When shipping a product, there are always a handful of painful issues that we unfortunately cannot fix due to schedule pressure. One thing we can do is blog about these issues early and provide workarounds, so customers don’t have to spend countless hours debugging.

Here is the list of known issues in the WCF stack.

NetTcp

  • Problem: When using the “Add Service Reference” command in Visual Studio to generate a proxy to a NetTcp service, you might see a dialog box with the message “The Uri prefix is not recognized.” Workaround: This dialog box can safely be dismissed. The proxy and .clientConfig file get generated correctly.
  • Problem: When using a service configured with NetTcp binding, Silverlight does not honor TCP policy served by the server at port 943. Workaround: NetTcp in Silverlight requires that sockets policy be hosted over HTTP in a clientaccesspolicy.xml file. You cannot switch to hosting policy over TCP at port 943. That choice is available when using Socket directly, but it is not available when using WCF with a NetTcp service.

PollingDuplex

  • Problem: The Add Service Reference” command in Visual Studio will not generate configuration information in the .clientConfig file if using a PollingDuplex service. Workaround: The command will correctly generate a proxy. One of the proxy constructors takes a Binding and an EndpointAddress, which you can use instead of configuration. If you want to use configuration, the slsvcutil tool will generate configuration for PollingDuplex services. Note that the .clientConfig file generated by slsvcutil for PollingDuplex services may cause the “Add Service Reference” command to stop working if used from within Visual Studio.
  • Problem: When using PollingDuplex with PollingDuplexMode.MultipleMessagesPerPoll, you might observe that messages from the server to the client arrive in 16/32KB batches. Workaround: WCF services have a built-in behavior that causes them to buffer in 16KB chunks when self-hosted and 32KB chunks when IIS-hosted. There is no workaround for this behavior.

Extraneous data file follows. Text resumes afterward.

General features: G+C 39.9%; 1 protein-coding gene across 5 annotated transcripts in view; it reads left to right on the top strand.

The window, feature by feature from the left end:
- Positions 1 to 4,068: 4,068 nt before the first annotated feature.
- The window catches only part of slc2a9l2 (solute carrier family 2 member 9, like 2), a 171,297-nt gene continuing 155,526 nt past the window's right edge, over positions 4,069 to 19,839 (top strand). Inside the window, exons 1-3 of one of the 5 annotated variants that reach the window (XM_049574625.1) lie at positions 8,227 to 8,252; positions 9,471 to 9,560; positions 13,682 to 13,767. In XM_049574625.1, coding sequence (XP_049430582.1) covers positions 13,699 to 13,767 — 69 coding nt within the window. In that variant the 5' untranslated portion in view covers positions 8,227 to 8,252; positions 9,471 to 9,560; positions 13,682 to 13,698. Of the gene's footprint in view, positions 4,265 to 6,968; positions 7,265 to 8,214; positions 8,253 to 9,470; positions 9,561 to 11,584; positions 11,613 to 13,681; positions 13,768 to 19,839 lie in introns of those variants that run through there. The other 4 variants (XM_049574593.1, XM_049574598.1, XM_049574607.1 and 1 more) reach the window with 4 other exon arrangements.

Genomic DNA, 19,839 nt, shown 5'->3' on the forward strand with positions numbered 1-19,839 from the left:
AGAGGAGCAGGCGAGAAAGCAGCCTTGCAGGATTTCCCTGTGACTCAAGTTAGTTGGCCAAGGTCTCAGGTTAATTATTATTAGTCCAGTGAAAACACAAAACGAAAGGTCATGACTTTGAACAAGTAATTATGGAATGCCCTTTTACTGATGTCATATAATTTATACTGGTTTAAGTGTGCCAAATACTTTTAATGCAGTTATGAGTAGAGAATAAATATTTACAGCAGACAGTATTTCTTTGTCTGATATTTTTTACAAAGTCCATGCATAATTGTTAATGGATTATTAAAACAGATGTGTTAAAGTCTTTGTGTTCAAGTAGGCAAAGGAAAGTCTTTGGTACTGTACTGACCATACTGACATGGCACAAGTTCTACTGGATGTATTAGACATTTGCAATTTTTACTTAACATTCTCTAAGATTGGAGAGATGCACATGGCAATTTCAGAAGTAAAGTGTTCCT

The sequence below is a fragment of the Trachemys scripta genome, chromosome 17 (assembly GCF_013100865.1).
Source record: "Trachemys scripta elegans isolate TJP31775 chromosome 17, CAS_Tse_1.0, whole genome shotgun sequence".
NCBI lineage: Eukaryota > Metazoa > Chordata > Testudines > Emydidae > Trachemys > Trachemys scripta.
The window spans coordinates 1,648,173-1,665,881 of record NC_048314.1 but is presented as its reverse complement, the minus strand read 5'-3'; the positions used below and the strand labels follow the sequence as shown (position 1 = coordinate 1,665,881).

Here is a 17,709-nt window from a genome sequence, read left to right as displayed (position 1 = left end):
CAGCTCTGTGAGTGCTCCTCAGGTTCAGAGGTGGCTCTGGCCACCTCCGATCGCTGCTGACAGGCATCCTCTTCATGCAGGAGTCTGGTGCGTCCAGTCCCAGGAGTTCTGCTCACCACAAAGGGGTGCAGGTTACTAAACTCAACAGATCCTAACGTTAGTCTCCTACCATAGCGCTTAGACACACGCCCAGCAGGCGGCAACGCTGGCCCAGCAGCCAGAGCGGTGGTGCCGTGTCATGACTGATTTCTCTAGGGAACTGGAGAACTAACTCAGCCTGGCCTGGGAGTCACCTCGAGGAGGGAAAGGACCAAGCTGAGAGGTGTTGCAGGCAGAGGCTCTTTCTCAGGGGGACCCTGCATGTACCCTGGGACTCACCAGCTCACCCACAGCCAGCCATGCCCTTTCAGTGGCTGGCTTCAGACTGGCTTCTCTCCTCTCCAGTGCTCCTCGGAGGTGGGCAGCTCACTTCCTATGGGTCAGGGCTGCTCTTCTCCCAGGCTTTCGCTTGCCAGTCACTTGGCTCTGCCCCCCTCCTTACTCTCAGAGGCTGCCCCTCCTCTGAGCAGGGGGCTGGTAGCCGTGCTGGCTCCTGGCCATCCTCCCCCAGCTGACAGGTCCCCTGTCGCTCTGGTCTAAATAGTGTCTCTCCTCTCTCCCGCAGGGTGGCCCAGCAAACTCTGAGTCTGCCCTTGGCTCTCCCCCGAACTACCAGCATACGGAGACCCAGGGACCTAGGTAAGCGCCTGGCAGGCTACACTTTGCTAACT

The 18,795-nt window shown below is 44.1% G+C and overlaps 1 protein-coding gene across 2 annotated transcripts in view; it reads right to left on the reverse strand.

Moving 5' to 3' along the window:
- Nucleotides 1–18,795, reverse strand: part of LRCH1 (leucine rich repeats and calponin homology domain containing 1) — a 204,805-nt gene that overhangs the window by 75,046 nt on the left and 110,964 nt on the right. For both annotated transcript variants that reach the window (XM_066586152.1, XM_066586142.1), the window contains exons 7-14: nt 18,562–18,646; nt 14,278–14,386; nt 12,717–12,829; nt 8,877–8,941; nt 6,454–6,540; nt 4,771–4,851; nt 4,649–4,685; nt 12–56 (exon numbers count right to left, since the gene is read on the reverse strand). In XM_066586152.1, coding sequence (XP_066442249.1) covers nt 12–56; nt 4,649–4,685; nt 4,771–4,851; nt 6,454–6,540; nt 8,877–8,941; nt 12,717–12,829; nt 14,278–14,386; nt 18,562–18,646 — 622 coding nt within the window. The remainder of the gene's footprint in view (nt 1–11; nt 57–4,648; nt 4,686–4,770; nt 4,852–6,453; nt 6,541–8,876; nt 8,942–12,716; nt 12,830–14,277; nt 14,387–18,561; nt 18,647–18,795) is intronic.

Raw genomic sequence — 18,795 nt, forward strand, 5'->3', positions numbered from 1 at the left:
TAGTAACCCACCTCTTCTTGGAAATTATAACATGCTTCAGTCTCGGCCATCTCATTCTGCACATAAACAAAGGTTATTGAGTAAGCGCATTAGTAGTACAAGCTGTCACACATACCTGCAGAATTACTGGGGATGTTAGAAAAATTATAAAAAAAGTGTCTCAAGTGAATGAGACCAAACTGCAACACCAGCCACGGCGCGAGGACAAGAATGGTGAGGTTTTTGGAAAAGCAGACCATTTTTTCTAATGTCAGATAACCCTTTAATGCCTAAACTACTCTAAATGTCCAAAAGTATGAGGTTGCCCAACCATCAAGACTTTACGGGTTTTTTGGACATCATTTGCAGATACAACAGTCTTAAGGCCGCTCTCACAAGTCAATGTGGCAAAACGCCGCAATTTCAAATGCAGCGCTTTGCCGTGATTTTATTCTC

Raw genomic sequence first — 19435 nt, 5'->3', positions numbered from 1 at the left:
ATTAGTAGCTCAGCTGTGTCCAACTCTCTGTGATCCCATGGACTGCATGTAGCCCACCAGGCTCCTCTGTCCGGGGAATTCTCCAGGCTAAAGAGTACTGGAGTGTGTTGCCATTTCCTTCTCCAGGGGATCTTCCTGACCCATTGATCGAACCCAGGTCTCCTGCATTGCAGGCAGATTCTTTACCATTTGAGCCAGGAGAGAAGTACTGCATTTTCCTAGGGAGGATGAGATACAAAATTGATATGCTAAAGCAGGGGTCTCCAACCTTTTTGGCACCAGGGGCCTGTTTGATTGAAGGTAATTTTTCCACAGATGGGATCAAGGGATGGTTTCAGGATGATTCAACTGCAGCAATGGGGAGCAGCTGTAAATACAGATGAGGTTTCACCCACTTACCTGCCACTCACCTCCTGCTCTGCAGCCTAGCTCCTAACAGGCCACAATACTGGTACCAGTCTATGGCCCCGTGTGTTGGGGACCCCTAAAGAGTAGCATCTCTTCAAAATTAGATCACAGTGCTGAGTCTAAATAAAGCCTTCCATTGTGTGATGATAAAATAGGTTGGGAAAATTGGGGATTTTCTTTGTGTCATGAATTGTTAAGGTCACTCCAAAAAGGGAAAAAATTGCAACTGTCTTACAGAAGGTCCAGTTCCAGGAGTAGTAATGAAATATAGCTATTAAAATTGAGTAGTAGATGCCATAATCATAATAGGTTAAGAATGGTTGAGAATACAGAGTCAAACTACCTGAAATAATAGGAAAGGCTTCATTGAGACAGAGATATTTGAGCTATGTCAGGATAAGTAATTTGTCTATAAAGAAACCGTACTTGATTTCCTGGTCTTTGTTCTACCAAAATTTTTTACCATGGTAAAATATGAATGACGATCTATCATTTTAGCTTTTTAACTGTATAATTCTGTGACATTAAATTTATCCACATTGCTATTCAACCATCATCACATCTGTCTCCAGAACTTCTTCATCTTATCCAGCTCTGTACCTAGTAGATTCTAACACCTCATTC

• Problem: When using Web.config on the service to instantiate <pollingDuplexHttpBinding>, any nested <readerQuotas> element is not respected. Workaround: Instead of using <pollingDuplexHttpBinding>, use a <customBinding> containing a <pollingDuplex> element. Then instead of setting the values on <readerQuotas>, set the same values on the <textMessageEncoding> or <binaryMessageEncoding> element.
  • Problem: If ServerPollTimeout is larger than ClientPollTimeout, messages sent from the server to the client may be lost. Workaround: Always set ClientPollTimeout larger than ServerPollTimeout.
  • Problem: When using PollingDuplex with PollingDuplexMode.MultipleMessagesPerPoll on a custom binding with a security binding element, the security binding element cannot be placed after the PollingDuplex binding element. Workaround: Always put the security binding element before the PollingDuplex binding element in the custom binding elements.

Other

  • Problem: Silverlight 4 allows you to specify a relative EndpointAddress either in code or configuration. If you instantiate a proxy with a relative address on a worker thread, you will get a UnauthorizedAccessException about invalid cross-thread access. Workaround: Instantiate the proxy on the UI thread, then you can use the proxy on a worker thread.
  • Problem: If a relative EndpointAddress is specified in .clientConfig, that might cause the “Add Service Reference” feature in Visual Studio to stop working. Only specify a relative address once you are done adding service references to the project.
  • Problem: When using slsvcutil to generate a proxy to a service using a class that implements ISerializable, the generated proxy will cause the values to not be serialized correctly. Workaround: Manually edit the generated proxy. Find instances of  [System.Xml.Serialization.XmlAnyElementAttribute(Namespace="")] and remove the Namespace attribute if it is set to “”.

Thanks,

-Yavor Georgiev
Program Manager, WCF